The Japanese car-maker is no stranger to the Gaydon-based firm having worked with it to produce its Cygnet city car – an upmarket version of the Toyota iQ.

Aston Martin revealed significant growth in sales to the crucial Asian market in 2011, despite slipping into the red, after seeing sales to Asia increase by 48.5 per cent in 2011, to £66 million.

Aston Martin needs a radicall overhaul in the future - JLR has the budget and talent to make this happen. We've had too many me-too Astons recently...
Aston Martin needs a radical overhaul in the future – JLR has the budget and talent to make this happen. We’ve had too many me-too Astons recently…

[Read More: Birmingham Post]

Keith Adams

Keith Adams

Editor and creator AROnline at AROnline
Created www.austin-rover.co.uk in 2001 and built it up to become the world's foremost reference source for all things BMC, Leyland and Rover Group, before renaming it AROnline in 2007.

Is the Editor of the Parkers website and price guide, formerly editor of Classic Car Weekly, and launch editor/creator of Modern Classics magazine. Has contributed to various motoring titles including Octane, Practical Classics, Evo, Honest John, CAR magazine, Autocar, Pistonheads, Diesel Car, Practical Performance Car, Performance French Car, Car Mechanics, Jaguar World Monthly, MG Enthusiast, Modern MINI, Practical Classics, Fifth Gear Website, Radio 4, and the the Motoring Independent...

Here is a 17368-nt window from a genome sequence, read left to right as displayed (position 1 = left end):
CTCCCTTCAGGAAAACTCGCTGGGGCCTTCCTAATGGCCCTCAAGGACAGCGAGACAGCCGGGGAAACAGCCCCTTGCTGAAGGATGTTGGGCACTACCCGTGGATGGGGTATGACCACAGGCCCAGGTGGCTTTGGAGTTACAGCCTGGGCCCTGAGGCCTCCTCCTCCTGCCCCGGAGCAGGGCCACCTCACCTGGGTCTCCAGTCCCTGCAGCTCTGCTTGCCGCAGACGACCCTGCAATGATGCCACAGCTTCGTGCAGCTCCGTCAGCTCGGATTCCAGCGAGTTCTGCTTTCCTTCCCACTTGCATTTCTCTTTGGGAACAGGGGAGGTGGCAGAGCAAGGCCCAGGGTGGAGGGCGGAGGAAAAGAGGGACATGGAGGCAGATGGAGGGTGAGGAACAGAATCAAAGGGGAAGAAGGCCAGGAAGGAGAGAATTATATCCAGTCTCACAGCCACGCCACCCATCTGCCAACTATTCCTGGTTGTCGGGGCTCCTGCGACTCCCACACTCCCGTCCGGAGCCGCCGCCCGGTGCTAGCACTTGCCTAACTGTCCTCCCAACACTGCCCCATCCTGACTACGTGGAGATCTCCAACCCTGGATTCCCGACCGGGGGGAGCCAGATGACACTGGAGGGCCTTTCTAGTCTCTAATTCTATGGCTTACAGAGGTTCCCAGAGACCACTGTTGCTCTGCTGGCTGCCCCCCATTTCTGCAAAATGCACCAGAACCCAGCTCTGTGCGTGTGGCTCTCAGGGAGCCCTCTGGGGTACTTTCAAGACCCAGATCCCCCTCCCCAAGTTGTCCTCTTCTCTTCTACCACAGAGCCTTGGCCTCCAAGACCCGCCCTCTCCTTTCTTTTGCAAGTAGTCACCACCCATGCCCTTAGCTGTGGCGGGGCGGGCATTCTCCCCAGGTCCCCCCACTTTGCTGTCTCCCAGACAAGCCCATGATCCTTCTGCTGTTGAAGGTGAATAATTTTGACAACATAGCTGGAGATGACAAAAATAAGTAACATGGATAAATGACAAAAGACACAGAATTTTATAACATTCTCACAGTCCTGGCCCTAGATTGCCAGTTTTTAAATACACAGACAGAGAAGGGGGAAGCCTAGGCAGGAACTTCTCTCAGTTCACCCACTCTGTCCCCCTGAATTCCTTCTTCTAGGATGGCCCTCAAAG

Likes 'conditionally challenged' motors and taking them on unfeasible adventures all across Europe.
Keith Adams

29 Comments

  1. I’m not entirely sure this is the best move for Jaguar as the big cat really needs to focus on it’s core brand in order establish what Jaguar is about. The problem is that in the past, Jaguar cars was always hamstrung by the very fact that AML was at the top of the pile and prevented them from being taken seriously – despite the fact that, whatever Aston did, Jaguar always answered back with something better. DB7->XK8 being the example.